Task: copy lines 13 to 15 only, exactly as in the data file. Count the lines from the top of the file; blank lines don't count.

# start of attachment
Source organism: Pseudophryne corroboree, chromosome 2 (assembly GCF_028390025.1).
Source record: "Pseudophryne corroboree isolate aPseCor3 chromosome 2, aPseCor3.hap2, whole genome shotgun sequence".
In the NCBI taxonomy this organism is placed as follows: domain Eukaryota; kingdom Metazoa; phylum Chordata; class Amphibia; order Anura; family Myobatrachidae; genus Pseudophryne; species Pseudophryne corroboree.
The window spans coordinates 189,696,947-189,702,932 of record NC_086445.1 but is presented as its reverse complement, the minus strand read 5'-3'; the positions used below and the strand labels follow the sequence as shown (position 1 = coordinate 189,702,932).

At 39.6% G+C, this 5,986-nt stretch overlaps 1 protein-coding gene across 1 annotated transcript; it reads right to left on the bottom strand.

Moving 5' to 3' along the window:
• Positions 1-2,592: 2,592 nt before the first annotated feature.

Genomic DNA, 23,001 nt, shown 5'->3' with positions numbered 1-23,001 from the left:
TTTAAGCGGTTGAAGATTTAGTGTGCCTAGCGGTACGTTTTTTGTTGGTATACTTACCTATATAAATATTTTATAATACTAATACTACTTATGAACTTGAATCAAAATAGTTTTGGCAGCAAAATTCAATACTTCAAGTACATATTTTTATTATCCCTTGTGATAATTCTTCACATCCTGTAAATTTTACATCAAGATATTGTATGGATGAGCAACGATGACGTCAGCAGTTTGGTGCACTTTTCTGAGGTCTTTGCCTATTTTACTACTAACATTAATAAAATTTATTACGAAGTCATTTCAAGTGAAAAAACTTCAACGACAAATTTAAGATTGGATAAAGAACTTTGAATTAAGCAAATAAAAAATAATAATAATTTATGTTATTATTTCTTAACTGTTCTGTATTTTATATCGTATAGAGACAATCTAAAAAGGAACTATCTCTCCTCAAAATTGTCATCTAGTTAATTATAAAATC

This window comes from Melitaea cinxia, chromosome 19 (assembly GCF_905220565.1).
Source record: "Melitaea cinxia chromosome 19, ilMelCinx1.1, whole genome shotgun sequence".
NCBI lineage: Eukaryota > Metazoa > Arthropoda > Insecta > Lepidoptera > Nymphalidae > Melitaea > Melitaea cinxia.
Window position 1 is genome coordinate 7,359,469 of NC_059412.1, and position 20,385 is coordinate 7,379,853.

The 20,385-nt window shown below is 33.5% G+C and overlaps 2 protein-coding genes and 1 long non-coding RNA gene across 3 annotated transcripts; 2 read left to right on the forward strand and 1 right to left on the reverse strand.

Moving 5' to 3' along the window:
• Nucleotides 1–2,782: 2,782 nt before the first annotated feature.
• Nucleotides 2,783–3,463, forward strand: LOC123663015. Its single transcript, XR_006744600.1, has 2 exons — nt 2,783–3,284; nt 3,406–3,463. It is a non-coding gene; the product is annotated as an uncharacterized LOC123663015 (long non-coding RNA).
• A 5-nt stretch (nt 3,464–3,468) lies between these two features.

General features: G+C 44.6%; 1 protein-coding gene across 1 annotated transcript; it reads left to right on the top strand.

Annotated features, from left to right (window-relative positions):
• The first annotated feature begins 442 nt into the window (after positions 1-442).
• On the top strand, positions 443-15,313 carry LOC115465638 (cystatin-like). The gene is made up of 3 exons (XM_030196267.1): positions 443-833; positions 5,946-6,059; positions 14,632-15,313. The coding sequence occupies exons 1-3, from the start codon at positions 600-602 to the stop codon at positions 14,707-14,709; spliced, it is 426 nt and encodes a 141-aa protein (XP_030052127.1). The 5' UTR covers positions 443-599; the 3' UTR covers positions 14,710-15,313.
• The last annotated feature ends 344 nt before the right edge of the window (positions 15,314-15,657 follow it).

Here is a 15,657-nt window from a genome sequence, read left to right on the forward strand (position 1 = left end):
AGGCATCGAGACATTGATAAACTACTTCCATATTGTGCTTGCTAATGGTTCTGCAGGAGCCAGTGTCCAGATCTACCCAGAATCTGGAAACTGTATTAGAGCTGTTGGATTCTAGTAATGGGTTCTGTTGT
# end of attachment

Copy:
Window position 1 is genome coordinate 7,359,469 of NC_059412.1, and position 20,385 is coordinate 7,379,853.

The 20,385-nt window shown below is 33.5% G+C and overlaps 2 protein-coding genes and 1 long non-coding RNA gene across 3 annotated transcripts; 2 read left to right on the forward strand and 1 right to left on the reverse strand.

Moving 5' to 3' along the window: